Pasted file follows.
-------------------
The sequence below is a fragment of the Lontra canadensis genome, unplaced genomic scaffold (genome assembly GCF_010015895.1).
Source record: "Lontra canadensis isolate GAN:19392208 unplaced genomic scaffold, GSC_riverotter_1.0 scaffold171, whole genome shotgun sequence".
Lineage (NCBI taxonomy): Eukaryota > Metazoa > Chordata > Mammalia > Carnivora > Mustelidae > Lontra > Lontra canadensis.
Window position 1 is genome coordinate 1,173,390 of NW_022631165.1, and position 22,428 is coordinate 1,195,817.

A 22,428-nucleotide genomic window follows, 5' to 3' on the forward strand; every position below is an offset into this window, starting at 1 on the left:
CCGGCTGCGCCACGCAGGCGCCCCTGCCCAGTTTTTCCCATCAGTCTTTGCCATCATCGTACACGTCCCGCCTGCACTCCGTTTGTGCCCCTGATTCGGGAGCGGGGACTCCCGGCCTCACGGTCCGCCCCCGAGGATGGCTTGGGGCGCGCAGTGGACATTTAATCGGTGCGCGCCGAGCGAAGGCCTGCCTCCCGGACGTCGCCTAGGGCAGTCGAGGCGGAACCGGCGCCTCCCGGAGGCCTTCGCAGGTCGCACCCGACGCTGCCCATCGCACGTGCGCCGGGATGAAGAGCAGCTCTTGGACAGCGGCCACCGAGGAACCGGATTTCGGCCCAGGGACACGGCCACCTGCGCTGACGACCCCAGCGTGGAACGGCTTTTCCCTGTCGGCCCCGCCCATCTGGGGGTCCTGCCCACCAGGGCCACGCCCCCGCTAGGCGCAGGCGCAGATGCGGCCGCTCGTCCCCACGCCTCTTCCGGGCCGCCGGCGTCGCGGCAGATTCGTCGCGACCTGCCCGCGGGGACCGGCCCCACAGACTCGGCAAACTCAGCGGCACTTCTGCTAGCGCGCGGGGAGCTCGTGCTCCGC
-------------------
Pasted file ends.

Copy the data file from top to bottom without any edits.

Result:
The sequence below is a fragment of the Lontra canadensis genome, unplaced genomic scaffold (genome assembly GCF_010015895.1).
Source record: "Lontra canadensis isolate GAN:19392208 unplaced genomic scaffold, GSC_riverotter_1.0 scaffold171, whole genome shotgun sequence".
Lineage (NCBI taxonomy): Eukaryota > Metazoa > Chordata > Mammalia > Carnivora > Mustelidae > Lontra > Lontra canadensis.
Window position 1 is genome coordinate 1,173,390 of NW_022631165.1, and position 22,428 is coordinate 1,195,817.

A 22,428-nucleotide genomic window follows, 5' to 3' on the forward strand; every position below is an offset into this window, starting at 1 on the left:
CCGGCTGCGCCACGCAGGCGCCCCTGCCCAGTTTTTCCCATCAGTCTTTGCCATCATCGTACACGTCCCGCCTGCACTCCGTTTGTGCCCCTGATTCGGGAGCGGGGACTCCCGGCCTCACGGTCCGCCCCCGAGGATGGCTTGGGGCGCGCAGTGGACATTTAATCGGTGCGCGCCGAGCGAAGGCCTGCCTCCCGGACGTCGCCTAGGGCAGTCGAGGCGGAACCGGCGCCTCCCGGAGGCCTTCGCAGGTCGCACCCGACGCTGCCCATCGCACGTGCGCCGGGATGAAGAGCAGCTCTTGGACAGCGGCCACCGAGGAACCGGATTTCGGCCCAGGGACACGGCCACCTGCGCTGACGACCCCAGCGTGGAACGGCTTTTCCCTGTCGGCCCCGCCCATCTGGGGGTCCTGCCCACCAGGGCCACGCCCCCGCTAGGCGCAGGCGCAGATGCGGCCGCTCGTCCCCACGCCTCTTCCGGGCCGCCGGCGTCGCGGCAGATTCGTCGCGACCTGCCCGCGGGGACCGGCCCCACAGACTCGGCAAACTCAGCGGCACTTCTGCTAGCGCGCGGGGAGCTCGTGCTCCGC